Director and self-proclaimed wearer of many hats, Kamelya Alexan won the Empowerment Award at the 2022 Midwest Film Festival’s Best of the Midwest Awards, for her short, Changing The Disciple.
It is the story of Shango Johnson, a former gang leader born on the south side of Chicago, who wanted something more out of life than just being part of a notoriously brutal Chicago gang. Johnson decided to dedicate his life to preserving life, as opposed to taking it, by becoming a mentor to the youth of Inglewood and imparting onto them how truly powerful yoga and faith can be.
I was fortunate enough to get an opportunity to speak to Kamelya Alexan about her short, how she got to meet Shango, her professional relationship with her cinematographer Manuela Hung, and what the present and future holds for Kamelya Alexan.
Alexan was born in Tehran, Iran and moved to Chicago at the age of six. When asked to describe herself she said that she is someone who likes to wear many hats, loves new challenges, and that she does everything in the film industry and she enjoys it all. She has worked on, and completed, over 45-projects including independent and industry films, documentaries, shorts, music videos, commercial spots, and feature films.
How she got started is a very interesting story, “I was turning 15 and I decided to write a feature script cause my family and I were traveling to L.A. and for some weird reason I felt like I was gonna meet a producer or director, and I did,” says Alexan. “It turned out that that producer/director ended up being one of my mentors.”
She went on to say, “I was speaking at Columbia College at like 15…” and while doing so she got the opportunity to listen, through a closed door, to a lecture about how to write a screenplay. “I just knew this is the profession I wanna get into.”
Her background originally centered around music, but, “things didn’t go well and then after that, I got into film.”
How she came to meet Shango has a lot to do with her being a vegan for nearly 10 years. Her friend, Gina Marino-Kalish, owner of the plant-based restaurant, Kalish on Wilson Ave., told her about Shango and how his story would be very compelling for the current times. “…it has to do with Inglewood, it has to do with the Black Lives Matter movement and I just feel that right now is the best time for his story to shine…” Gina said to Alexan, trying to convince her.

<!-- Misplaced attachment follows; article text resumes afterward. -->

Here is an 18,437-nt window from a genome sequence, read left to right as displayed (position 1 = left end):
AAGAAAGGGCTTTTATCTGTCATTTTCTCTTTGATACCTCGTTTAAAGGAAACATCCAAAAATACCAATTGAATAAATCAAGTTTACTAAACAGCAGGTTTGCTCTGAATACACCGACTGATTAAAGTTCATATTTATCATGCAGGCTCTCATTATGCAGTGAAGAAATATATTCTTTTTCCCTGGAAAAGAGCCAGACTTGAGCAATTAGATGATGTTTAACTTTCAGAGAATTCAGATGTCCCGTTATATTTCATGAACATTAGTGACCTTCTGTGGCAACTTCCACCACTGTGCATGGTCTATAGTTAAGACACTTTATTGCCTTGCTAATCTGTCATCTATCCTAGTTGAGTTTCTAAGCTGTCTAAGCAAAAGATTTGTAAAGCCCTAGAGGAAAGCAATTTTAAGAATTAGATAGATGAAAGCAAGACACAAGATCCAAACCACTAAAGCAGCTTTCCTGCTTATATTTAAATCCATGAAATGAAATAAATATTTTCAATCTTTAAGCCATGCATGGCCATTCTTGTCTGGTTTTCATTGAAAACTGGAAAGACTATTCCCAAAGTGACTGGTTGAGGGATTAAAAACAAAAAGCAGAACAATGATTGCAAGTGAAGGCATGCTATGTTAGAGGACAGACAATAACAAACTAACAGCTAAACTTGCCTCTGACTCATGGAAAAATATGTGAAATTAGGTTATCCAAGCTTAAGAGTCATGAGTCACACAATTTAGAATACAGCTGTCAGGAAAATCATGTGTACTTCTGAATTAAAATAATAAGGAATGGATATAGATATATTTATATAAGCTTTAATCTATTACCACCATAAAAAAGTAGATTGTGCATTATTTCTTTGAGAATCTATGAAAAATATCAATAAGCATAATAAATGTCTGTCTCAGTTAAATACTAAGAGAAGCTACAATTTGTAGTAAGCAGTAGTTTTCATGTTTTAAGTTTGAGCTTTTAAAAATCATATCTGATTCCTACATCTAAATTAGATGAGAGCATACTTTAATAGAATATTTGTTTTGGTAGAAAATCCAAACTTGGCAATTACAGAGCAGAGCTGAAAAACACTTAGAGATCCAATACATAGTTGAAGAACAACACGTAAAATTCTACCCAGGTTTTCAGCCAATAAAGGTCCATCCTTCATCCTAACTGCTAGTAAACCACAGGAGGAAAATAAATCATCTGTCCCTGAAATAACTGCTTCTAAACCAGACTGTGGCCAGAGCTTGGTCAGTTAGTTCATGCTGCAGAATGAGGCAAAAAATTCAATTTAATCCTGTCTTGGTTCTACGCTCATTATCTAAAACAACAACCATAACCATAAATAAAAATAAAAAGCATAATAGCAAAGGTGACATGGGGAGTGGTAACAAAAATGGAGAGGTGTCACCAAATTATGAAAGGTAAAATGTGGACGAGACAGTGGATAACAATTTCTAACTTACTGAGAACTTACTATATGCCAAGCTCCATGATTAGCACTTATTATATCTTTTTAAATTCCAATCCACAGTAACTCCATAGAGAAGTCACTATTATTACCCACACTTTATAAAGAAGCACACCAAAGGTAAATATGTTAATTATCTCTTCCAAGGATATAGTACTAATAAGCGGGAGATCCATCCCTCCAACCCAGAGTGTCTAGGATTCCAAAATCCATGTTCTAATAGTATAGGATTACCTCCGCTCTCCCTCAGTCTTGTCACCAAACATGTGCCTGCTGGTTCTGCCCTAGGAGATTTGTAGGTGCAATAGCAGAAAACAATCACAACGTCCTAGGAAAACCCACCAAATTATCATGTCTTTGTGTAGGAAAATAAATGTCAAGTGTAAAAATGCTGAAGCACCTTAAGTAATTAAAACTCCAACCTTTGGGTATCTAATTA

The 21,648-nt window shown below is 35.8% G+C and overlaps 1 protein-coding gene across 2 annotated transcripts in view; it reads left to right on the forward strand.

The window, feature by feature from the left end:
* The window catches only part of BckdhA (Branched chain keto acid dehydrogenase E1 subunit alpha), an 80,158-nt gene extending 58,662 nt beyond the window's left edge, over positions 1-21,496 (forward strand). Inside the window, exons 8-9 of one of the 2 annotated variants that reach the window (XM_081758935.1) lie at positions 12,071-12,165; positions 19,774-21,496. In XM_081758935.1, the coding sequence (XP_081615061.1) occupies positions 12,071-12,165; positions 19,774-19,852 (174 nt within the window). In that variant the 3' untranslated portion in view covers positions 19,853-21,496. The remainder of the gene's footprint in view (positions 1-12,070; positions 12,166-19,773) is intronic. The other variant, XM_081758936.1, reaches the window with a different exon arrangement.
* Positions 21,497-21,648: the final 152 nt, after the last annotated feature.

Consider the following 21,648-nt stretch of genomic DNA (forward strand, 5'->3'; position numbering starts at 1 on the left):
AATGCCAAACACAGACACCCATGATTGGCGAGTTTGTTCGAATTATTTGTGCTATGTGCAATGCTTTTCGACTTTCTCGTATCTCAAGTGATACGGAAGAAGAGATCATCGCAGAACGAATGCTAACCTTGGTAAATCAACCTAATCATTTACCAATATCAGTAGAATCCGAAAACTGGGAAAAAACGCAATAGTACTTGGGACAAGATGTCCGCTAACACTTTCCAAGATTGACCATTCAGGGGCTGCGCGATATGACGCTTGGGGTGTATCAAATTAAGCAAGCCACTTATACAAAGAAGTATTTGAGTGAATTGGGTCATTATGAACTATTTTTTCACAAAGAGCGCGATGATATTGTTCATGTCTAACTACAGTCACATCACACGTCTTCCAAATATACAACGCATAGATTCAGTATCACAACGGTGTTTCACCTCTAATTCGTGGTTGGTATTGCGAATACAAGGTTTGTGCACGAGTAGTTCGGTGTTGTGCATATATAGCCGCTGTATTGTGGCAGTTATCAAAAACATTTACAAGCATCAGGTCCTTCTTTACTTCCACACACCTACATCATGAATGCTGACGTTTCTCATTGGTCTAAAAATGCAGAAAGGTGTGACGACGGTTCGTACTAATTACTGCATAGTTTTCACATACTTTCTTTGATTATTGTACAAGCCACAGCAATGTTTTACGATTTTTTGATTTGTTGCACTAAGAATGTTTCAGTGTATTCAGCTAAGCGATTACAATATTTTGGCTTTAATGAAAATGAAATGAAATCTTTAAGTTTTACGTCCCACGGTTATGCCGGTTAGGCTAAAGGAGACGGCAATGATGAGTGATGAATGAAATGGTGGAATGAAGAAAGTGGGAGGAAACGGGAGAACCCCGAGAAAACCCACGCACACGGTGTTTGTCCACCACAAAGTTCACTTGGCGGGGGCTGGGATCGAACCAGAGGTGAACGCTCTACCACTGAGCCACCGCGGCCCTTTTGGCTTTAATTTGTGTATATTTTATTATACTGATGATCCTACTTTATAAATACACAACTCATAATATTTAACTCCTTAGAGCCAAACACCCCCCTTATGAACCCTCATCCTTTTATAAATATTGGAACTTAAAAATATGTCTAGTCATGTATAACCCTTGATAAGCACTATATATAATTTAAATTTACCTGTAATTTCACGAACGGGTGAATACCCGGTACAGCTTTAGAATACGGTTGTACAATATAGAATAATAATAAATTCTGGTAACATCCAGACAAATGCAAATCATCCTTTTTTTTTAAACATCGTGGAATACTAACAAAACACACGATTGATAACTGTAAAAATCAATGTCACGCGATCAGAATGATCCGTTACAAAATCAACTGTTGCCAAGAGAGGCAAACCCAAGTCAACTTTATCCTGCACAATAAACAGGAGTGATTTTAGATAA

Eventually, Alexan and Johnson met at Kalish and had a 3-hour lunch where they got to know and understand each other. There is a moment Alexan spoke about, that made her realize that they really clicked, “…I was waiting on a phone call from my vet and he knew right there. He looked at me and goes ‘the fact that you waited and you were so worried about your dog really said a lot about your character to me, it made me trust you more.’”
After they both agreed to the short, Alexan tapped someone who’s path had crossed with hers for many years, cinematographer Manuela Hung.
Manuela was a name that Alexan heard constantly when she worked at a Fletcher Camera. Then, while at the Midwest Film Festival, Alexan heard someone call out for Manuela, and she finally met the person she had been hearing about for more than a decade. She introduced herself to Manuela and a partnership was born. Alexan even helped Manuela with her own documentary titled The Handpan Journey about a woman in Wisconsin who makes handpan drums from scratch.
Manuel has left a considerable mark on the media world. She is the recipient of many awards for her outstanding work in the film industry and is currently involved in the independent film community, with photography as her first passion.
Alexan is currently working for the Amazon show, Lightyears, and when asked what the top of the mountain looks like to her, she answered, “Whatever comes, whatever’s fun, that’s what it’s about. I’m lucky, I have a lot of teachers, a lot of good people around me so I’m very lucky in that sense,” said Alexan. “The wife of one of my mentors used to be president of The Academy, that’s a great connection to have.”
She closed with, “I don’t have to report to any studio, I make art, and either you like it or you don’t.”
If you are interested in watching Changing The Disciple, there will be another screening on Tuesday, March 1st, at 7:00 PM at the Gene Siskel Film Center. For ticket information, please contact the Midwest Film Festival for further details.
Directed by: Kamelya Alexan
Executive Producers: Gina Marino-Kalish
Produced by: Kamelya Alexan, Gina Marino-Kalish
Cinematography: Manuela Hung, Kamelya Alexan
Editor: Anna Christian
Colorist: C. Ryan Stemple
Location Sound: Michael B. Murrie
Additional Camera: Brian Soszynski
Music: Ong Namo
Re-Recording Mixer: John Wong
Himself: Shango Johnson